Covid-19: BAME Communities

Part of the debate – in the House of Commons at 2:57 pm on 18th June 2020.

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Photo of Claudia Webbe Claudia Webbe Labour, Leicester East 2:57 pm, 18th June 2020

First, I declare that I am a member of the Backbench Business Committee. I thank my hon. Friend Dawn Butler for bringing this debate to the House today.

As the representative of Leicester East, one of the most diverse constituencies in the country, it has been extremely concerning to see the disproportionate impact of the coronavirus on African, Asian and minority ethnic communities. This was proven by the Government’s own report, which they shamefully published only after repeated pressure, and which does not outline any protective measures to deal with the disproportionate impact of covid-19. In a constituency like mine, which has a significant number of people from the affected communities, I worry about the processes of tracking, testing and so on, and whether that will be put right, because we can imagine what impact a second outbreak would have on such constituencies.

The Office for National Statistics has found that black people are 1.9 times more likely to die of covid-19 than white people, people of Bangladeshi and Pakistani descent are 1.8 times more likely to die, and people of Indian descent are about 1.5 times more likely to die. Those figures reflect the severe racial disparities in our economy.

We already know from a Resolution Foundation think-tank estimate that black, Indian, Pakistani and Bangladeshi employees experience an annual pay penalty of £3.2 billion. Analysis from Public Health England shows that once in hospital, people from African, Asian and minority ethnic backgrounds are also more likely to require intensive care. Those communities accounted for 11% of those hospitalised with covid-19, but 36% of those admitted to critical care.

Many have tried to dismiss the imbalance in deaths as being explained by cultural or even genetic factors. I have been dismayed by some of the information that has come through my inbox about what people need to do to tackle these genetic problems. Yet discrimination is not about that; it is deeply ingrained in the social, political and economic structures of our economic system. The scourge of institutional racism results in unequal access to quality education, unequal access to healthy food and unequal access to liveable wages and affordable housing, which are the foundations of health and wellbeing. That is the context in which the coronavirus crisis is operating. The virus itself may not discriminate, but our economic and social system certainly does.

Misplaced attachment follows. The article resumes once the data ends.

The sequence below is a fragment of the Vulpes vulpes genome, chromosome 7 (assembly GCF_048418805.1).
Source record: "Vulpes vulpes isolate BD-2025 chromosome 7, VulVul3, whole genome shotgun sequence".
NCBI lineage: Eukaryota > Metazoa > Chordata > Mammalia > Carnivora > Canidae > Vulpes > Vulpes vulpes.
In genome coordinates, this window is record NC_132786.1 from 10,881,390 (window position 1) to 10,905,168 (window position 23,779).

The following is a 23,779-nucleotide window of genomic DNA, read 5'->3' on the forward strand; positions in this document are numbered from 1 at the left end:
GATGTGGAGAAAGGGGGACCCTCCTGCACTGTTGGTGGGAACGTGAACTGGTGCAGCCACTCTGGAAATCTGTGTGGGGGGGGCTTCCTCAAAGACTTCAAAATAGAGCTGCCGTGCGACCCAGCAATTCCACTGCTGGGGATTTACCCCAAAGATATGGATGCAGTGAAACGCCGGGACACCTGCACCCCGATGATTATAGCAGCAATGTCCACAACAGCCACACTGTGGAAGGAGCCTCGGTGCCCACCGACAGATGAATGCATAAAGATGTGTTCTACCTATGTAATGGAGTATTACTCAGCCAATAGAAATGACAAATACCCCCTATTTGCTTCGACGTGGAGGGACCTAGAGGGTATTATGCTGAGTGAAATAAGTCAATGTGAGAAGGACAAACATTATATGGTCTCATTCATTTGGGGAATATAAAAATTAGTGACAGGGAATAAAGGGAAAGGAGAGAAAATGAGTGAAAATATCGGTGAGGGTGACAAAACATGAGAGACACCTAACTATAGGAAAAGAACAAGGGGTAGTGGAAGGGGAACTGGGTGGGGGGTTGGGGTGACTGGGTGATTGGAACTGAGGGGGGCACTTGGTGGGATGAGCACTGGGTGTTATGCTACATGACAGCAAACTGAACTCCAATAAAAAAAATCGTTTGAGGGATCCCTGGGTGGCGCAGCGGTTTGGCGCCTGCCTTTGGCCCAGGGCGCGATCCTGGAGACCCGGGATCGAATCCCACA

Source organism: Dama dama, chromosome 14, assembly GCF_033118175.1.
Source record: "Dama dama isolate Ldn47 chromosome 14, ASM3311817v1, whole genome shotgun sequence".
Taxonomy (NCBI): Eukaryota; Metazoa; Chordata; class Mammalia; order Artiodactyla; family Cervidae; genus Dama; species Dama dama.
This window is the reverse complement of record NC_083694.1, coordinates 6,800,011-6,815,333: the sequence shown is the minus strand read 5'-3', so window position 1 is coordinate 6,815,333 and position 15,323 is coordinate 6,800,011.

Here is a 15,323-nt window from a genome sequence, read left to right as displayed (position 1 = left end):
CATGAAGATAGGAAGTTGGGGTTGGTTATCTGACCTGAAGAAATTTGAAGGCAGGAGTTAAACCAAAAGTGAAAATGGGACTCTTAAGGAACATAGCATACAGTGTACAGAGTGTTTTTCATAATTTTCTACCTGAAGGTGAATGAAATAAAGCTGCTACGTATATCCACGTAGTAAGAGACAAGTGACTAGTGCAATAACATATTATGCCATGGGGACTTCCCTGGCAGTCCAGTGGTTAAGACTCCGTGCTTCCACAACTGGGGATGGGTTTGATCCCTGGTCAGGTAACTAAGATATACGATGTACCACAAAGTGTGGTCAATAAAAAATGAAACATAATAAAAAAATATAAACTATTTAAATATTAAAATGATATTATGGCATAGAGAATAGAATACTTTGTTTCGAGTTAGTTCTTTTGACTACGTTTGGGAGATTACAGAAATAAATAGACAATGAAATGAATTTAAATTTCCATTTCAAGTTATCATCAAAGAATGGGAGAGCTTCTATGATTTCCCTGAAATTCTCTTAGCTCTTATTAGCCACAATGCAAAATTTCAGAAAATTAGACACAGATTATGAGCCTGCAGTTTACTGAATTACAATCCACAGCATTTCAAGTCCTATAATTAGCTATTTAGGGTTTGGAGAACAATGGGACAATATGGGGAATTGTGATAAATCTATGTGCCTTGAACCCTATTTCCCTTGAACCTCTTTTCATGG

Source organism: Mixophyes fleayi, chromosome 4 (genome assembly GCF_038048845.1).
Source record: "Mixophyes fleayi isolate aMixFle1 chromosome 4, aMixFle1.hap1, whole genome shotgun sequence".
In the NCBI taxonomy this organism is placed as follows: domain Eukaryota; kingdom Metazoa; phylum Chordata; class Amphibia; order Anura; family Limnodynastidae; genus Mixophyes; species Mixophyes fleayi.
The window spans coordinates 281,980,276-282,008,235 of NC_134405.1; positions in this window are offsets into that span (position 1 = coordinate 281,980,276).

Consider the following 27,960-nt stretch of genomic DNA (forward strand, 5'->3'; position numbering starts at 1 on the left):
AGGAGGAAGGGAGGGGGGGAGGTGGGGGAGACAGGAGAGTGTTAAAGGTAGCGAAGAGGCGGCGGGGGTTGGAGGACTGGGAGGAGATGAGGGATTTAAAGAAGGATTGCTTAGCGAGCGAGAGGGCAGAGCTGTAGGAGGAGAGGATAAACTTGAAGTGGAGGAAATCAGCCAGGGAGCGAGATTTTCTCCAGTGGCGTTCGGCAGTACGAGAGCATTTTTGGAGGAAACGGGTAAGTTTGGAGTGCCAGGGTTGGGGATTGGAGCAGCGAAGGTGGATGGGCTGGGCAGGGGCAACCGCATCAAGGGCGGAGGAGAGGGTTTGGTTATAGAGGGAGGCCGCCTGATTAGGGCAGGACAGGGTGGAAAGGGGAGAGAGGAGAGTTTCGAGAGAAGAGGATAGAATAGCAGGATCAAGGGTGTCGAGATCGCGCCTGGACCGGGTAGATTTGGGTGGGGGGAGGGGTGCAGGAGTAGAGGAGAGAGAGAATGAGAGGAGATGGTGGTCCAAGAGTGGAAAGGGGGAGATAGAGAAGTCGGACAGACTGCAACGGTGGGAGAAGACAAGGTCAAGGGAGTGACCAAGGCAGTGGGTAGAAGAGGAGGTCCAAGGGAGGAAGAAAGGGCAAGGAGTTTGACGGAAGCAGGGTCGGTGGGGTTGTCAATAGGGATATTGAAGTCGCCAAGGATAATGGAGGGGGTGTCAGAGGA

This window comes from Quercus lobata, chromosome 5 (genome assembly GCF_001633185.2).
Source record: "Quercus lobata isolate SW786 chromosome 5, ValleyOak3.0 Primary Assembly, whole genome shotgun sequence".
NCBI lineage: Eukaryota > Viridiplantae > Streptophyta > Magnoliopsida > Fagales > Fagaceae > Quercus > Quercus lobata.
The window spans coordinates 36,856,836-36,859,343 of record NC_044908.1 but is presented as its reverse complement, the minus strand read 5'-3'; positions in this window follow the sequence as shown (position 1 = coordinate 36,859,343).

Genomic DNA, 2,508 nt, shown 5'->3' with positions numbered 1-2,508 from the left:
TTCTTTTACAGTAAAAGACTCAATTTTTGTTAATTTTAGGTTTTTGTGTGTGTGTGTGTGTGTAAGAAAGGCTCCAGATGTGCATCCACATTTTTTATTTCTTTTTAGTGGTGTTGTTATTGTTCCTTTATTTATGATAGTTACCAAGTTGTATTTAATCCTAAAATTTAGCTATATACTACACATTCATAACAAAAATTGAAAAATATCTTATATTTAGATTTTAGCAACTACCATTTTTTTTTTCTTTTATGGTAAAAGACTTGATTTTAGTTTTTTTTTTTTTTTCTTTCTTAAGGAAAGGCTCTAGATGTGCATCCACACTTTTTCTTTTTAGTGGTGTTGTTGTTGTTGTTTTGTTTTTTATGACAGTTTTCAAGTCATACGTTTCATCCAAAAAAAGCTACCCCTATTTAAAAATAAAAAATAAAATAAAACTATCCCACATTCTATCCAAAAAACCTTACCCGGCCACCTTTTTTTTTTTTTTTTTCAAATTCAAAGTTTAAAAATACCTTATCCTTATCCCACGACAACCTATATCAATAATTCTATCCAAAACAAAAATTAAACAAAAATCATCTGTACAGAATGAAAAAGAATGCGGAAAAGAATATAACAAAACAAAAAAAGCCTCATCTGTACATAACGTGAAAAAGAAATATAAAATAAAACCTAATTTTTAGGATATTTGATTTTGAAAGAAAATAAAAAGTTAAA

Existing racial and class inequalities coupled with inadequate Government support mean that working-class communities, migrants and African, Asian and minority ethnic communities are at greater risk from exposure to covid-19. The severe racial disparities in our economy mean that those communities are more likely to fall through the cracks in the Government’s financial support and therefore more likely to be forced to work in unsafe conditions. A decade of cruel austerity has deepened the racial and class inequalities that exist in our society. Last year, a UN Human Rights Council special rapporteur reported on discrimination in the UK. We know that one of the grim findings was:

“Austerity measures in the United Kingdom are reinforcing racial subordination.”

NHS staff are at considerable risk from the virus, as we know. It is vital that we repay the extraordinary contribution of frontline workers with a permanent extension of migrant rights. That means an end to the hostile environment. That means shutting detention centres and ending them, and it means granting indefinite leave to remain to all NHS workers, to carers and to their dependent families. Recent reports indicate that migrant NHS workers and carers are still being charged for using the health service that they work in. That is despite the Government saying that they would end that.

As the inspiring crowds of protesters across the country have shown in recent weeks, it is crucial that we in the UK do not assume that we are immune from the disease of institutional racism. The failure of the Government to outline any protective measures, despite being evidentially aware of the disproportionate impact of covid-19, is yet another instance of the institutionalised neglect of African, Asian and minority ethnic communities.